new_tblSELECT * FROM
MySQL creates new columns for all elements in the
SELECT. For example:
CREATE TABLE test (a INT NOT NULL AUTO_INCREMENT,->
PRIMARY KEY (a), KEY(b))->
ENGINE=MyISAM SELECT b,c FROM test2;
This creates a
MyISAM table with
ENGINE option is
part of the
statement, and should not be used following the
SELECT; this would result in a
syntax error. The same is true for other
CREATE TABLE options such as
Notice that the columns from the
SELECT statement are appended to
the right side of the table, not overlapped onto it. Take the
SELECT * FROM foo;+---+ | n | +---+ | 1 | +---+ mysql>
CREATE TABLE bar (m INT) SELECT n FROM foo;Query OK, 1 row affected (0.02 sec) Records: 1 Duplicates: 0 Warnings: 0 mysql>
SELECT * FROM bar;+------+---+ | m | n | +------+---+ | NULL | 1 | +------+---+ 1 row in set (0.00 sec)
For each row in table
foo, a row is inserted
bar with the values from
foo and default values for the new columns.
In a table resulting from
CREATE TABLE ...
SELECT, columns named only in the
CREATE TABLE part come first.
Columns named in both parts or only in the
SELECT part come after that. The
data type of
SELECT columns can
be overridden by also specifying the column in the
CREATE TABLE part.
If any errors occur while copying the data to the table, it is automatically dropped and not created.
You can precede the
REPLACE to indicate how to handle
rows that duplicate unique key values. With
IGNORE, new rows that duplicate an existing
row on a unique key value are discarded. With
REPLACE, new rows replace rows
that have the same unique key value. If neither
REPLACE is specified, duplicate
unique key values result in an error.
CREATE TABLE ...
SELECT does not automatically create any indexes for
you. This is done intentionally to make the statement as
flexible as possible. If you want to have indexes in the created
table, you should specify these before the
CREATE TABLE bar (UNIQUE (n)) SELECT n FROM foo;
Some conversion of data types might occur. For example, the
AUTO_INCREMENT attribute is not preserved,
VARCHAR columns can become
CHAR columns. Retrained
NULL) and, for those columns that have them,
COMMENT, and the
When creating a table with
TABLE ... SELECT, make sure to alias any function
calls or expressions in the query. If you do not, the
CREATE statement might fail or result in
undesirable column names.
CREATE TABLE artists_and_works SELECT artist.name, COUNT(work.artist_id) AS number_of_works FROM artist LEFT JOIN work ON artist.id = work.artist_id GROUP BY artist.id;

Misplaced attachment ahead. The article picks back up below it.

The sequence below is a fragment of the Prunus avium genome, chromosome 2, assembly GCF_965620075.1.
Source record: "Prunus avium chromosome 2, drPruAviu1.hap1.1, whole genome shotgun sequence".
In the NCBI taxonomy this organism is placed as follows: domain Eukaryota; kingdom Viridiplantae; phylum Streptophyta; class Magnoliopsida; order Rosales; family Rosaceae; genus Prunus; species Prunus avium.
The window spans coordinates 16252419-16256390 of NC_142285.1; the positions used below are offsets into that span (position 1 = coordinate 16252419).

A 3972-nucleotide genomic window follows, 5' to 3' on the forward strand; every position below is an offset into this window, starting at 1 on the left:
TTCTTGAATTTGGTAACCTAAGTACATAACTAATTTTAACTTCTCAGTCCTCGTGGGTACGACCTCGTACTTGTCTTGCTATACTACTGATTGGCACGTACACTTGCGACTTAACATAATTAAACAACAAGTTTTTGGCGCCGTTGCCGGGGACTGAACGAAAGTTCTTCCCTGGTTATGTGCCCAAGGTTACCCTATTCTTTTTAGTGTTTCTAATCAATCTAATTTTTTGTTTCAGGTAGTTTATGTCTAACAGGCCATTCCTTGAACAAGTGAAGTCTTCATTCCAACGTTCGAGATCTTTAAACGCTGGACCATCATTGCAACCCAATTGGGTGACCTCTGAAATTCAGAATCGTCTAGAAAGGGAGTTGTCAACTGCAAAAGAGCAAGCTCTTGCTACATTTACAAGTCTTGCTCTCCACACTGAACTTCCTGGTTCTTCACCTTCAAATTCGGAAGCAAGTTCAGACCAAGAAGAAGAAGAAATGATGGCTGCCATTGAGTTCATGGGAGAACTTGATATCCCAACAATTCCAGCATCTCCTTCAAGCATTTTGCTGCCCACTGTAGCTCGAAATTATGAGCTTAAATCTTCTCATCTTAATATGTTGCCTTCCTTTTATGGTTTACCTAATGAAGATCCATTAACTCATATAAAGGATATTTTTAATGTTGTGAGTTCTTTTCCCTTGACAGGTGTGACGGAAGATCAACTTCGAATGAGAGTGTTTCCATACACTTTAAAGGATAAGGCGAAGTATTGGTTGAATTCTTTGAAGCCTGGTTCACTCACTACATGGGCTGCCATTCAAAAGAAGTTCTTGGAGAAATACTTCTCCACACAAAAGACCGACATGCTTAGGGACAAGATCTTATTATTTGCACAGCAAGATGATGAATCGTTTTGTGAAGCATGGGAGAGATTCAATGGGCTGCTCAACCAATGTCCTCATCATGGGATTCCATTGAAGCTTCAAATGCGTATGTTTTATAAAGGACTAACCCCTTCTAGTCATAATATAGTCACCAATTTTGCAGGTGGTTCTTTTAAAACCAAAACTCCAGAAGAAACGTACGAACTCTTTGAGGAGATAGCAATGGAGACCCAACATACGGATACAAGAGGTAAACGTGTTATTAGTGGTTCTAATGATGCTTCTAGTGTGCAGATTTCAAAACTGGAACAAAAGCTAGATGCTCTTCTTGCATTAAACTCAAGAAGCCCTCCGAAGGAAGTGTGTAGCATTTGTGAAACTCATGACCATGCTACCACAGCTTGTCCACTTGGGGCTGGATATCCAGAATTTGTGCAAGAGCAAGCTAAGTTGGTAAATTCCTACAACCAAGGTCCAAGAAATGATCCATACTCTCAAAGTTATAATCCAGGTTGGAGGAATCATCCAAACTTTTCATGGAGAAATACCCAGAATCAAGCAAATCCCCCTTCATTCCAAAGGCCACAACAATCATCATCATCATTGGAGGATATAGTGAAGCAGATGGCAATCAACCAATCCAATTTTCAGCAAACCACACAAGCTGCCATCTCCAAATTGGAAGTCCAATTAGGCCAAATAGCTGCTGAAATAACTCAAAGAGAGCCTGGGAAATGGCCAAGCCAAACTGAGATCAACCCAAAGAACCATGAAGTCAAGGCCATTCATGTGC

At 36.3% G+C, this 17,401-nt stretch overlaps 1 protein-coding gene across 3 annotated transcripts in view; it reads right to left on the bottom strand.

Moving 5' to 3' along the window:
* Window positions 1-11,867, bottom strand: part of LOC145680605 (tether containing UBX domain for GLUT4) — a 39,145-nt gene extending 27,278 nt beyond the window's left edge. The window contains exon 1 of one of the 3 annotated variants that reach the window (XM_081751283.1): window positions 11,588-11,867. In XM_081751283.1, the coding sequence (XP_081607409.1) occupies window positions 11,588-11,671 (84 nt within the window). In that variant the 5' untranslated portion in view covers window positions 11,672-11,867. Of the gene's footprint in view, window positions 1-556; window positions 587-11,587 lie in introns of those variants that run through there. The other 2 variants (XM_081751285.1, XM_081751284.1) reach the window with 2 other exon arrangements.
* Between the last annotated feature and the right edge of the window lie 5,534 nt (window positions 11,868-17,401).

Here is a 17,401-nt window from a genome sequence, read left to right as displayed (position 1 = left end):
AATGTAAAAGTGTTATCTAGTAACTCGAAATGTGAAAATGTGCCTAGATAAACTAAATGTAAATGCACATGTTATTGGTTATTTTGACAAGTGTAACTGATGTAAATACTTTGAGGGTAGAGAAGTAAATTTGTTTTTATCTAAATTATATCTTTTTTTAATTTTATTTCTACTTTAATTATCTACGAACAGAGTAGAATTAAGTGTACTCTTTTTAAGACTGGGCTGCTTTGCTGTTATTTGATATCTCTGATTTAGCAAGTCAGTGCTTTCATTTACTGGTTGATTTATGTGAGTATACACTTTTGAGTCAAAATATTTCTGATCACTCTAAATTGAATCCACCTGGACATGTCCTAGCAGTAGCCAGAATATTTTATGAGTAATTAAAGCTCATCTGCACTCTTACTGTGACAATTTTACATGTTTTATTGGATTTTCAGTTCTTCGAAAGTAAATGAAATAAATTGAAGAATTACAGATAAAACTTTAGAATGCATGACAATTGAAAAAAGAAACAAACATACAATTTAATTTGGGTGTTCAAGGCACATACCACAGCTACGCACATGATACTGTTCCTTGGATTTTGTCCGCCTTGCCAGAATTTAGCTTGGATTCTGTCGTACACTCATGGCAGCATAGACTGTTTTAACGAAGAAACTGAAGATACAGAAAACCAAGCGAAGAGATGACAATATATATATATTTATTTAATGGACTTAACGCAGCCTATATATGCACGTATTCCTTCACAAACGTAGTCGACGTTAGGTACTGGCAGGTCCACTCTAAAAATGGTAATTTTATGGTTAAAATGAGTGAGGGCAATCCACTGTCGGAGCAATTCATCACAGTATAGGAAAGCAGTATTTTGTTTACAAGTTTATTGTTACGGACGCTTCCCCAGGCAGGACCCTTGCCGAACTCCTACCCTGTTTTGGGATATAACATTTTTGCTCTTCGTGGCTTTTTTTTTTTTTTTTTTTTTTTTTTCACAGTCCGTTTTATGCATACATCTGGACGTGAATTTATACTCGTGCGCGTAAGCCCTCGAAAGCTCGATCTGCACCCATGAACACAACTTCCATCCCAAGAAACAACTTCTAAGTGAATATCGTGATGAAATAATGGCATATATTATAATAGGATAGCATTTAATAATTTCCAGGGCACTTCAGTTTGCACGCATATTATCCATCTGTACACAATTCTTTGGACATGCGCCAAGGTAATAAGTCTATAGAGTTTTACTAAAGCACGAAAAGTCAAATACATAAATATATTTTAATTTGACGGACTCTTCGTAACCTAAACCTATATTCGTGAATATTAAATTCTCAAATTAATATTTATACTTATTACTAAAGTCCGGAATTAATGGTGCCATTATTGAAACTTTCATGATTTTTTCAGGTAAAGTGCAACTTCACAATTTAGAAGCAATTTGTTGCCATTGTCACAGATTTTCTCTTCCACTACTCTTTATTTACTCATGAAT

You can also explicitly specify the data type for a generated column:
CREATE TABLE foo (a TINYINT NOT NULL) SELECT b+1 AS a FROM bar;
... SELECT, if
IF NOT EXISTS is
given and the destination table already exists, MySQL handles
the statement as follows:
The table definition given in the
CREATE TABLE part is ignored.
No error occurs, even if the definition does not match that
of the existing table. MySQL attempts to insert the rows
SELECT part anyway.
If there is a mismatch between the number of columns in the
table and the number of columns produced by the
SELECT part, the selected
values are assigned to the rightmost columns. For example,
if the table contains
m columns, where
n, the selected values are
assigned to the
columns in the table. Each of the initial
m columns is assigned its default
value, either that specified explicitly in the column
definition or the implicit column data type default if the
definition contains no default. If the
SELECT part produces too many
n), an error occurs.
If strict SQL mode is enabled and any of these initial columns do not have an explicit default value, the statement fails with an error.
The following example illustrates
CREATE TABLE t1 (i1 INT DEFAULT 0, i2 INT, i3 INT, i4 INT);Query OK, 0 rows affected (0.05 sec) mysql>
CREATE TABLE IF NOT EXISTS t1 (c1 CHAR(10)) SELECT 1, 2;Query OK, 1 row affected, 1 warning (0.01 sec) Records: 1 Duplicates: 0 Warnings: 0 mysql>
SELECT * FROM t1;+------+------+------+------+ | i1 | i2 | i3 | i4 | +------+------+------+------+ | 0 | NULL | 1 | 2 | +------+------+------+------+ 1 row in set (0.00 sec)
To ensure that the binary log can be used to re-create the
original tables, MySQL does not permit concurrent inserts during
CREATE TABLE ...